The Phenom II X4 has a 1024 KB bigger L2 cache than the Athlon 64 X2, and although the Athlon 64 X2 does not appear to have an L3 cache, its larger L2 cache means that it wins out in this area.

The maximum Thermal Design Power is the power in Watts that the CPU will consume in the worst case scenario. The lithography is the semiconductor manufacturing technology being used to create the CPU - the smaller this is, the more transistors that can be fit into the CPU, and the closer the connections. For both the lithography and the TDP, it is the lower the better, because a lower number means a lower amount of power is necessary to run the CPU, and consequently a lower amount of heat is produced.

The Phenom II X4 has a 24 Watt lower Maximum TDP than the Athlon 64 X2, and was created with a 20 nm smaller manufacturing technology. What this means is the Phenom II X4 will consume significantly less power and consequently produce less heat, enabling more prolonged computational tasks with fewer adverse effects. This will lower your yearly electricity bill significantly, as well as prevent you from having to invest in extra cooling mechanisms (unless you overclock).

CPU Core Details

CPU CodenameDenebBrisbane
MoBo SocketSocket AM3Socket AM2
Notebook CPUnono
Release Date02 Jun 200901 Jun 2008
CPU LinkGD LinkGD Link
Approved

CPU Technical Specifications

CPU Cores4vs2
CPU Threads4vs2
Clock Speed2.5 GHzvs3.1 GHz
Turbo Frequency-vs-
System Bus -vs1000 MHz
Max TDP65 Wvs89 W
Lithography45 nmvs65 nm
Bit Width64 Bitvs64 Bit
Max Temperature70°Cvs62°C
Virtualization Technologynovsno
Comparison

CPU Cache and Memory

L1 Cache Size64 KBvs256 KB
L2 Cache Size2048 KBvs1024 KB
L3 Cache Size6 MBvs-
Memory Channels-vs2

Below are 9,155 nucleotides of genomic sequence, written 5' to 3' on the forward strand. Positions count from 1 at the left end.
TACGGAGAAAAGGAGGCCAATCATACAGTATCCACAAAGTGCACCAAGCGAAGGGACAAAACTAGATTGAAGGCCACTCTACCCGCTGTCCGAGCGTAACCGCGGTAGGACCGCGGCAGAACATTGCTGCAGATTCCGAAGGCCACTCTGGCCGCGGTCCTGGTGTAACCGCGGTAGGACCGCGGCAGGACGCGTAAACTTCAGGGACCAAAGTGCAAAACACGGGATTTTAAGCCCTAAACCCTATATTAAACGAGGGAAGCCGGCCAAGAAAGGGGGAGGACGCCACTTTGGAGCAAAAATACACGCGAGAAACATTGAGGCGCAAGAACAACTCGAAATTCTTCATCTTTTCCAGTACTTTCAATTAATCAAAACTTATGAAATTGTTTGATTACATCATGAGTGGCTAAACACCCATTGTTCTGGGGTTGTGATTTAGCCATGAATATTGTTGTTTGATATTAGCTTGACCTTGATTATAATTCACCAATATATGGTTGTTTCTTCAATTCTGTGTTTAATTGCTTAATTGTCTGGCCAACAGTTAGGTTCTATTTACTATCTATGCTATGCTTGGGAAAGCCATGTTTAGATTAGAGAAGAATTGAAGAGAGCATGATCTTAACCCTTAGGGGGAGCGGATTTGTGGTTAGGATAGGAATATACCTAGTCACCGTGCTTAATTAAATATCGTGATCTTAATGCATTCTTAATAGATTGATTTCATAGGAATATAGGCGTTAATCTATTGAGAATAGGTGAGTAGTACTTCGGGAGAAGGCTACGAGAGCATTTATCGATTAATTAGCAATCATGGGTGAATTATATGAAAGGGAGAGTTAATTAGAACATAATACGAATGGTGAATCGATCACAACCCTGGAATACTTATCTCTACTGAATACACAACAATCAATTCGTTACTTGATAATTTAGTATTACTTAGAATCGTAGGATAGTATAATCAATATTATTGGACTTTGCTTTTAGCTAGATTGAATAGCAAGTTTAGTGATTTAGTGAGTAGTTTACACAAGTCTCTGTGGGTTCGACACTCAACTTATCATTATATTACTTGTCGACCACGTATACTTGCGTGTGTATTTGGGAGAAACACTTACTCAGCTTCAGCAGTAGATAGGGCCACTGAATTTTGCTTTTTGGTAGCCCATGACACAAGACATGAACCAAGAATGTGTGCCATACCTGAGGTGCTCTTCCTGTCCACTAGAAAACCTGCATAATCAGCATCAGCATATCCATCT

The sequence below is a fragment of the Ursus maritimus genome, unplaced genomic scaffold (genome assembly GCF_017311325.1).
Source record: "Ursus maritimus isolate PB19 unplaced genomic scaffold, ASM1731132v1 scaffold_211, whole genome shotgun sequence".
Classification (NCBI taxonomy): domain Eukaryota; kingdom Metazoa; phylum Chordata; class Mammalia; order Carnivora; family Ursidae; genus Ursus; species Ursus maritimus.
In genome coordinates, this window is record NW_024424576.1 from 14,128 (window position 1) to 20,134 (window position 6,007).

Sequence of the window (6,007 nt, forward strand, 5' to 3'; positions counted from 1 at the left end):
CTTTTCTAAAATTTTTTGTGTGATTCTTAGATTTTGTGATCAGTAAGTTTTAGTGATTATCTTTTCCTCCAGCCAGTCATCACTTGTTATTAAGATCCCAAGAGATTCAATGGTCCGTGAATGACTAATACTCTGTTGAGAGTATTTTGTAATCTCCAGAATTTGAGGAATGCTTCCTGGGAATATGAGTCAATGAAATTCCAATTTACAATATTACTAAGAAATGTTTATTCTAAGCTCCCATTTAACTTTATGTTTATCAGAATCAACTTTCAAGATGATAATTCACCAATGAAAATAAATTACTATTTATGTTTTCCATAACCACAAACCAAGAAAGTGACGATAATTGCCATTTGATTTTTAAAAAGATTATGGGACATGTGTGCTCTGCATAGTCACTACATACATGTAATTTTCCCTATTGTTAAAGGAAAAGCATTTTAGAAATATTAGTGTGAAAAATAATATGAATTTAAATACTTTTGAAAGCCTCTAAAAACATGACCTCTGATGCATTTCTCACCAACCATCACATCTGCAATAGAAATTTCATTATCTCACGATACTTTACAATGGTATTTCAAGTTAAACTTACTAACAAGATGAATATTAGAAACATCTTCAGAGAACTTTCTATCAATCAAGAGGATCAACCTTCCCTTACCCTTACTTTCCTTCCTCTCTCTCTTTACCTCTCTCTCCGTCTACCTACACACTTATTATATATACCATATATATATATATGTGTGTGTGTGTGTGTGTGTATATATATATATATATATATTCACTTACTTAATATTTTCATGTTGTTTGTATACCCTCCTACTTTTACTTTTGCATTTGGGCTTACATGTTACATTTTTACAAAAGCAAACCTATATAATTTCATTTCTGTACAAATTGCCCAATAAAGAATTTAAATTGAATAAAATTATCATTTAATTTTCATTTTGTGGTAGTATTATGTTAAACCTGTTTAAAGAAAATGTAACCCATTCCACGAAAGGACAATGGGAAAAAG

ECC Memory Supportnovsno
Comparison

CPU Graphics

Graphics
Base GPU Frequency-vs-
Max GPU Frequency-vs-
DirectX-vs-
Displays Supported-vs-
Comparison

CPU Package and Version Specifications

Package Size-vs-
Revision-vs-
PCIe Revision-vs-
PCIe Configurations-vs-

Gaming Performance Value

Performance Value

CPU Mini Review

Mini ReviewPhenom II X4 905e is an energy efficient processor based on the 45nm, K10 architecture.

It offers 4 Physical Cores (4 Logical), clocked at 2.5GHz and 6MB of L3 Cache.
Among its many features, Virtualization is activated and the clock multiplier is unlocked, meaning it can be overclocked easily.

The processor DOES NOT integrate any graphics. and has a rated board TDP of 65W.

It offers average performance. This means it will become a bottleneck in some demanding applications.
Athlon 64 X2 Dual Core 6000+ is a middle-class Processor based on the 65nm K8 micro-architecture.

It offers 2 Physical Cores (2 Logical), clocked at 3.1GHz and 2MB of L2 Cache.
Among its many features, Virtualization is activated.

The processor DOES NOT integrated any graphics. and has a rated board TDP of 89W.

It offers average performance. It will therefore become a bottleneck in today's demanding games.